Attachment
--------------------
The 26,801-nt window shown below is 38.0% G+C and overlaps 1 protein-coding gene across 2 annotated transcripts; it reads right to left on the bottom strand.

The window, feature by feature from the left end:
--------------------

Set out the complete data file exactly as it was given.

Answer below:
The 26,801-nt window shown below is 38.0% G+C and overlaps 1 protein-coding gene across 2 annotated transcripts; it reads right to left on the bottom strand.

The window, feature by feature from the left end: